The episode was something so profound and relevant to international politics and US-China relations that I showed it to cadets enrolled in my International Security Studies course at the US Air Force Academy. Prior to watching it, some cadets had suggested in class (and in essays) attitudes that ranged from neutral to positive about China’s importance in global affairs and at least a tacit acceptance of prioritizing good US-China relations over the United States acting in accordance with a certain set of values. However, after showing the twenty-two-minute episode to both of my classes, the ensuing discussions showed a demonstrable effect: the class argued against sacrificing American values and principles for Chinese money. South Park thus established its relevance alongside a range of tools that shape the information environment. It not only lays bare the conflict of values, but also itself serves as a way of advancing American interests and soft power in an era of China increasingly trying to impose an authoritarian vision on its region and world.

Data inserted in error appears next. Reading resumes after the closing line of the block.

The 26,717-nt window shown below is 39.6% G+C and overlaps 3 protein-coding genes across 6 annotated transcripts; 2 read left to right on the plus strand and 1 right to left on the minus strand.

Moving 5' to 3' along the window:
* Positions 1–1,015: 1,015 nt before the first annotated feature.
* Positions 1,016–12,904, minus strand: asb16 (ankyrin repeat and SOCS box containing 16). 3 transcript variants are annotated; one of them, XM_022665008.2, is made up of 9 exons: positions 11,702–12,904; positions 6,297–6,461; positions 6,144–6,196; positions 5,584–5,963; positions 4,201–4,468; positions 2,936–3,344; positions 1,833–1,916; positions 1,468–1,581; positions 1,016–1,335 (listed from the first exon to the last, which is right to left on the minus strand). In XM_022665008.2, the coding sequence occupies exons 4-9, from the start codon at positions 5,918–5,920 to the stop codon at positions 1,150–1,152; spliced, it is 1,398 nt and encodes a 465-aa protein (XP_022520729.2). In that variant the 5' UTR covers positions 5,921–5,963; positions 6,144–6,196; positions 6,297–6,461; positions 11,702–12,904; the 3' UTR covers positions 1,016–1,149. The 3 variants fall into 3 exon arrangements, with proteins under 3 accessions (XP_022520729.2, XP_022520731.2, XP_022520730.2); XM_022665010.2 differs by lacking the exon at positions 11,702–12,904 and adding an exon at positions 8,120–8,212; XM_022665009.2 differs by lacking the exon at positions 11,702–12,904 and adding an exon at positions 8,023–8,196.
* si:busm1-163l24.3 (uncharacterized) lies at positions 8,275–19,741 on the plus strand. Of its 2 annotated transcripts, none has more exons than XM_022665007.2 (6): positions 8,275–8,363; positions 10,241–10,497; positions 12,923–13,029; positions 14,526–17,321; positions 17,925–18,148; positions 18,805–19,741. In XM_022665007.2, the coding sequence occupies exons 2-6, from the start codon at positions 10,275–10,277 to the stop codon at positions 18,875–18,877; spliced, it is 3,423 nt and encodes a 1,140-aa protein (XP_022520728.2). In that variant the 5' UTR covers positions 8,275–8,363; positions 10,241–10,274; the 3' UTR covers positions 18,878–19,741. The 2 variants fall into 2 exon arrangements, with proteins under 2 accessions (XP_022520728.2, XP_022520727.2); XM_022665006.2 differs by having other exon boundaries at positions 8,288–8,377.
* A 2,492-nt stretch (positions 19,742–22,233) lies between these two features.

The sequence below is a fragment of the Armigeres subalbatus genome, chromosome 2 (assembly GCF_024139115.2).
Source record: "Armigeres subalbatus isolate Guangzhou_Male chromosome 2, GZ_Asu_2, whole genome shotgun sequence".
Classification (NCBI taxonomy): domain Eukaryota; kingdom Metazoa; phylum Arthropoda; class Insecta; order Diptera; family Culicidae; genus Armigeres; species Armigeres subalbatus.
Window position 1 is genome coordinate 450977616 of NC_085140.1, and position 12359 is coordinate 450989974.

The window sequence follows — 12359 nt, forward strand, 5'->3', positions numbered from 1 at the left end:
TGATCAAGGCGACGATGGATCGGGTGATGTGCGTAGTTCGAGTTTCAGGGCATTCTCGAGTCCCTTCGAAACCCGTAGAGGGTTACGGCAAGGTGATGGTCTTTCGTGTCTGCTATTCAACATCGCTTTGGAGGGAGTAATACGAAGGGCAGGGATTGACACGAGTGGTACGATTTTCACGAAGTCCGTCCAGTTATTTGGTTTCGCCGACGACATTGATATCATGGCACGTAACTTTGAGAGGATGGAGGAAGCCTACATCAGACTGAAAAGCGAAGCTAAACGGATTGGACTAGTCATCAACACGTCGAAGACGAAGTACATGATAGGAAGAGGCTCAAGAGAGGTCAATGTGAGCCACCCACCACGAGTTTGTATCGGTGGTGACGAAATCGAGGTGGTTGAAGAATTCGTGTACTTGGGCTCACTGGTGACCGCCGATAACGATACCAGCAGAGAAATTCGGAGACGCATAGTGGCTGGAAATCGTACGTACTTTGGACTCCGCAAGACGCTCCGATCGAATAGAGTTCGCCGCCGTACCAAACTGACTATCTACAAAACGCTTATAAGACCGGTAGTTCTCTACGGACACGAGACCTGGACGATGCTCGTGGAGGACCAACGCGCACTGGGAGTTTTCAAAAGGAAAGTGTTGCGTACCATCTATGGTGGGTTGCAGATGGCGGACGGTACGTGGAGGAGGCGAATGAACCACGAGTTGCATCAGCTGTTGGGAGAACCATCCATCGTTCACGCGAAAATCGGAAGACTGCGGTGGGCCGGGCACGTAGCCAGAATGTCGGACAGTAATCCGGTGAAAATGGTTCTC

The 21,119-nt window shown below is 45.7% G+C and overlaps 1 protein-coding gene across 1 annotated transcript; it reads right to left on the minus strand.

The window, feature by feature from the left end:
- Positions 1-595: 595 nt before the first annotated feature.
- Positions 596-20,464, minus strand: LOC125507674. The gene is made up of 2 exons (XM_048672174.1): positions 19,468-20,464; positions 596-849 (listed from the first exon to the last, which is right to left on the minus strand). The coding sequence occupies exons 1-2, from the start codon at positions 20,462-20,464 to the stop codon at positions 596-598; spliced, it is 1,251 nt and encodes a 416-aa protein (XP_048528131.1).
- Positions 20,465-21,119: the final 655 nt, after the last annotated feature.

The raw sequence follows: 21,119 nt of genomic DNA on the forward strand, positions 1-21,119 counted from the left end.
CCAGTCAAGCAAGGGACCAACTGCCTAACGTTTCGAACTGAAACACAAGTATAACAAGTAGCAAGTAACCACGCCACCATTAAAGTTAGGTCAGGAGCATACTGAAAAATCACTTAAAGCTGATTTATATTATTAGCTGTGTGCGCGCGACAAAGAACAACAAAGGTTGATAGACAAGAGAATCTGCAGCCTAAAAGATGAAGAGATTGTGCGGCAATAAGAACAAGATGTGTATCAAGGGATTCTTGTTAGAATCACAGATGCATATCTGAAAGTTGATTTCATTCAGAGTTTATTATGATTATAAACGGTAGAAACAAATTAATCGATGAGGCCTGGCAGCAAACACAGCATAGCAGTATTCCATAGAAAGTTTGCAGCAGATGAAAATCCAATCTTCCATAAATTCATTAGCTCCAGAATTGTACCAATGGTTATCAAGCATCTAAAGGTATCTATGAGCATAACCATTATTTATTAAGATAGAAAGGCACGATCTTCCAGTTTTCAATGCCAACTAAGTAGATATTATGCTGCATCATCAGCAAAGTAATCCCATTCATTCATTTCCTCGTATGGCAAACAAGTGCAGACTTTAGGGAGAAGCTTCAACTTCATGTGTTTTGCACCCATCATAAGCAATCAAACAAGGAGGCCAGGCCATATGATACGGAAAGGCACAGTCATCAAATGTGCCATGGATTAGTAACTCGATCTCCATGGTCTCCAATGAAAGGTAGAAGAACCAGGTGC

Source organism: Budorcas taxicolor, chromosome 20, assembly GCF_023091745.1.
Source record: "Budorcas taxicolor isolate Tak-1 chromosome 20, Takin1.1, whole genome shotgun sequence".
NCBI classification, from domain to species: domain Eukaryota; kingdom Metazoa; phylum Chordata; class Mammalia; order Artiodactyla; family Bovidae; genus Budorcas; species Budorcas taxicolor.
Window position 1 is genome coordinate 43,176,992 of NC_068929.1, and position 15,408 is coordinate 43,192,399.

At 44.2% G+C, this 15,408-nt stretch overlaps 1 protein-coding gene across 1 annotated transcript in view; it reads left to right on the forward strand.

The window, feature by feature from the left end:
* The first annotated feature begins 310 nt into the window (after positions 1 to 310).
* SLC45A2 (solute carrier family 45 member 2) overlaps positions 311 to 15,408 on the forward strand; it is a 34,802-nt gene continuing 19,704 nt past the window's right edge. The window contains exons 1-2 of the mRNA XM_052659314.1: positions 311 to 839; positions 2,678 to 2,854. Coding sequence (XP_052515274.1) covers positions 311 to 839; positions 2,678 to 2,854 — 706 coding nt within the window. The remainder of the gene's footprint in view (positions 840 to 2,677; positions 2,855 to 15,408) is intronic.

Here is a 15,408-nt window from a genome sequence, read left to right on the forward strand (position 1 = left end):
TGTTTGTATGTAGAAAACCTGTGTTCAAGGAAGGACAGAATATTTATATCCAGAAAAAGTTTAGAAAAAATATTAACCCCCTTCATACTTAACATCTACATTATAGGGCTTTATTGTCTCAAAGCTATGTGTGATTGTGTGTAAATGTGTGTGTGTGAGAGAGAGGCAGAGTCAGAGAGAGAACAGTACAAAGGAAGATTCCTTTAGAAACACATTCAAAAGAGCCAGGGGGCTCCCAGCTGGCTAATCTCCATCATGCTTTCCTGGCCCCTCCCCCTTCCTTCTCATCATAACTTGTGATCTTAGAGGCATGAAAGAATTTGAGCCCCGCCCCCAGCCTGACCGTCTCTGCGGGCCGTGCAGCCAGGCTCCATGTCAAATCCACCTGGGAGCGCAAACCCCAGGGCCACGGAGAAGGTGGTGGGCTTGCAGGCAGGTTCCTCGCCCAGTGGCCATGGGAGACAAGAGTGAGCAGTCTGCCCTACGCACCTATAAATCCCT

Image is Everything
Why should we consider the usually vulgar South Park both a necessary component of American soft power internationally and a means of reinforcing the importance of certain values domestically? A Gallup Poll from 2018 showed that 12 percent of Americans considered China an ally and 43 percent considered China friendly. This is a precarious position for the United States in an era of great-power competition, as US policymakers and strategists are attempting to pursue policies and plans to keep the growth of Chinese economic and military power from disrupting the United States’ pursuit of its objectives and protection of its interests. Already, the international community is struggling to stop China’s illegal actions in the South China Sea, Chinese currency manipulation, and China’s detention of over one million Muslim Uighurs. These and other Chinese actions should not be ignored; global leaders should be identifying these actions and shaming them in the news and social media.